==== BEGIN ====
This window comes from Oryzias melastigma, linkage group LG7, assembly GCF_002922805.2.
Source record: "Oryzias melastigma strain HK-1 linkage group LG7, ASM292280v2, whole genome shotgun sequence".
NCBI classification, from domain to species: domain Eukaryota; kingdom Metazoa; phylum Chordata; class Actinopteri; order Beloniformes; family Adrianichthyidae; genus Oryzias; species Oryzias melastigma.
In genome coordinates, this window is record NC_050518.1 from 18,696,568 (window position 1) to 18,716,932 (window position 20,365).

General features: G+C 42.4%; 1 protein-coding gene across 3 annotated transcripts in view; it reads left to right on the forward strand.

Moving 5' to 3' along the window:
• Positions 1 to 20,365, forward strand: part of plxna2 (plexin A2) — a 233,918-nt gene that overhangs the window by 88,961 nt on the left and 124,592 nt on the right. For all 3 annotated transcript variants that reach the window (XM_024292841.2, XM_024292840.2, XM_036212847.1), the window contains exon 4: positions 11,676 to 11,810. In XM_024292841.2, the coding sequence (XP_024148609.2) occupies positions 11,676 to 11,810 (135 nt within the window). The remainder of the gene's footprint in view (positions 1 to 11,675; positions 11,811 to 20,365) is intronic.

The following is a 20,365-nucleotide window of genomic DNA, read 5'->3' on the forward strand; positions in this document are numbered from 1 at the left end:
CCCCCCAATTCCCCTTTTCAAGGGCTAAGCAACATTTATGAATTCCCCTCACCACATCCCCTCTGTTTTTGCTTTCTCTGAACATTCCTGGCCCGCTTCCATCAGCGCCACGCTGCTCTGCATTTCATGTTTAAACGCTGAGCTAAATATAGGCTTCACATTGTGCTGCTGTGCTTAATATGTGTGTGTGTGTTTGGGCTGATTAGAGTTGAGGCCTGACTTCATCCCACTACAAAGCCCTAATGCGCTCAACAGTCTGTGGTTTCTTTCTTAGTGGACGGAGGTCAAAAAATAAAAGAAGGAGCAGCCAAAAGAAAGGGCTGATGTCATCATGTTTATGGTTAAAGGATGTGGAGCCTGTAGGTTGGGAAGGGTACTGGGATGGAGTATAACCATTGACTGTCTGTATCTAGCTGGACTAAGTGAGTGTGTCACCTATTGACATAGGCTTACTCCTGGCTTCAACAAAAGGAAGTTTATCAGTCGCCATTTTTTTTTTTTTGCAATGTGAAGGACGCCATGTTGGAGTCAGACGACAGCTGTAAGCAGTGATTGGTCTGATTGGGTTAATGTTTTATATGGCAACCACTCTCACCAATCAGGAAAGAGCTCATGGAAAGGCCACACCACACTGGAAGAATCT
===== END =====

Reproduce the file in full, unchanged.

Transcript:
This window comes from Oryzias melastigma, linkage group LG7, assembly GCF_002922805.2.
Source record: "Oryzias melastigma strain HK-1 linkage group LG7, ASM292280v2, whole genome shotgun sequence".
NCBI classification, from domain to species: domain Eukaryota; kingdom Metazoa; phylum Chordata; class Actinopteri; order Beloniformes; family Adrianichthyidae; genus Oryzias; species Oryzias melastigma.
In genome coordinates, this window is record NC_050518.1 from 18,696,568 (window position 1) to 18,716,932 (window position 20,365).

General features: G+C 42.4%; 1 protein-coding gene across 3 annotated transcripts in view; it reads left to right on the forward strand.

Moving 5' to 3' along the window:
• Positions 1 to 20,365, forward strand: part of plxna2 (plexin A2) — a 233,918-nt gene that overhangs the window by 88,961 nt on the left and 124,592 nt on the right. For all 3 annotated transcript variants that reach the window (XM_024292841.2, XM_024292840.2, XM_036212847.1), the window contains exon 4: positions 11,676 to 11,810. In XM_024292841.2, the coding sequence (XP_024148609.2) occupies positions 11,676 to 11,810 (135 nt within the window). The remainder of the gene's footprint in view (positions 1 to 11,675; positions 11,811 to 20,365) is intronic.

The following is a 20,365-nucleotide window of genomic DNA, read 5'->3' on the forward strand; positions in this document are numbered from 1 at the left end:
CCCCCCAATTCCCCTTTTCAAGGGCTAAGCAACATTTATGAATTCCCCTCACCACATCCCCTCTGTTTTTGCTTTCTCTGAACATTCCTGGCCCGCTTCCATCAGCGCCACGCTGCTCTGCATTTCATGTTTAAACGCTGAGCTAAATATAGGCTTCACATTGTGCTGCTGTGCTTAATATGTGTGTGTGTGTTTGGGCTGATTAGAGTTGAGGCCTGACTTCATCCCACTACAAAGCCCTAATGCGCTCAACAGTCTGTGGTTTCTTTCTTAGTGGACGGAGGTCAAAAAATAAAAGAAGGAGCAGCCAAAAGAAAGGGCTGATGTCATCATGTTTATGGTTAAAGGATGTGGAGCCTGTAGGTTGGGAAGGGTACTGGGATGGAGTATAACCATTGACTGTCTGTATCTAGCTGGACTAAGTGAGTGTGTCACCTATTGACATAGGCTTACTCCTGGCTTCAACAAAAGGAAGTTTATCAGTCGCCATTTTTTTTTTTTTGCAATGTGAAGGACGCCATGTTGGAGTCAGACGACAGCTGTAAGCAGTGATTGGTCTGATTGGGTTAATGTTTTATATGGCAACCACTCTCACCAATCAGGAAAGAGCTCATGGAAAGGCCACACCACACTGGAAGAATCT